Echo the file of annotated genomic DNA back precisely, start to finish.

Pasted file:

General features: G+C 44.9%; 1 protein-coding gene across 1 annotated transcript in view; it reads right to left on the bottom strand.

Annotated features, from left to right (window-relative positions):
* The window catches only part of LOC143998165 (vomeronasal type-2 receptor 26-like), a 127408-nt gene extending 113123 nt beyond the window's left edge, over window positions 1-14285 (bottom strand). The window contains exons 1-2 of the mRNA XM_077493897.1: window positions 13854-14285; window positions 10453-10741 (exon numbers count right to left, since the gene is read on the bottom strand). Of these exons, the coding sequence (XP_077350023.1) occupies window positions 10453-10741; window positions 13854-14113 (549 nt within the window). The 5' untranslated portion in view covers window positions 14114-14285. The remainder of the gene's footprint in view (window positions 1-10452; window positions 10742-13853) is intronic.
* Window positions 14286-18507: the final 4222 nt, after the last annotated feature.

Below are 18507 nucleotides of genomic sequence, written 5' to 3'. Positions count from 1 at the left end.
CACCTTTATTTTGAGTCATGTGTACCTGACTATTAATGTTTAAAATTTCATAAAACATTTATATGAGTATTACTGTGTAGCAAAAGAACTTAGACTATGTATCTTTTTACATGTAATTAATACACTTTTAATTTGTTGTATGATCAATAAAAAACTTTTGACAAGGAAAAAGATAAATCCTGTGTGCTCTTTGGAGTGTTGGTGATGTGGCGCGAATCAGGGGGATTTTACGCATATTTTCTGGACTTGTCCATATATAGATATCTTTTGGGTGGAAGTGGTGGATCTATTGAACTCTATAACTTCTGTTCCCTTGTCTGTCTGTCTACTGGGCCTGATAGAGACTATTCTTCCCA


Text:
General features: G+C 44.9%; 1 protein-coding gene across 1 annotated transcript in view; it reads right to left on the bottom strand.

Annotated features, from left to right (window-relative positions):
* The window catches only part of LOC143998165 (vomeronasal type-2 receptor 26-like), a 127408-nt gene extending 113123 nt beyond the window's left edge, over window positions 1-14285 (bottom strand). The window contains exons 1-2 of the mRNA XM_077493897.1: window positions 13854-14285; window positions 10453-10741 (exon numbers count right to left, since the gene is read on the bottom strand). Of these exons, the coding sequence (XP_077350023.1) occupies window positions 10453-10741; window positions 13854-14113 (549 nt within the window). The 5' untranslated portion in view covers window positions 14114-14285. The remainder of the gene's footprint in view (window positions 1-10452; window positions 10742-13853) is intronic.
* Window positions 14286-18507: the final 4222 nt, after the last annotated feature.

Below are 18507 nucleotides of genomic sequence, written 5' to 3'. Positions count from 1 at the left end.
CACCTTTATTTTGAGTCATGTGTACCTGACTATTAATGTTTAAAATTTCATAAAACATTTATATGAGTATTACTGTGTAGCAAAAGAACTTAGACTATGTATCTTTTTACATGTAATTAATACACTTTTAATTTGTTGTATGATCAATAAAAAACTTTTGACAAGGAAAAAGATAAATCCTGTGTGCTCTTTGGAGTGTTGGTGATGTGGCGCGAATCAGGGGGATTTTACGCATATTTTCTGGACTTGTCCATATATAGATATCTTTTGGGTGGAAGTGGTGGATCTATTGAACTCTATAACTTCTGTTCCCTTGTCTGTCTGTCTACTGGGCCTGATAGAGACTATTCTTCCCA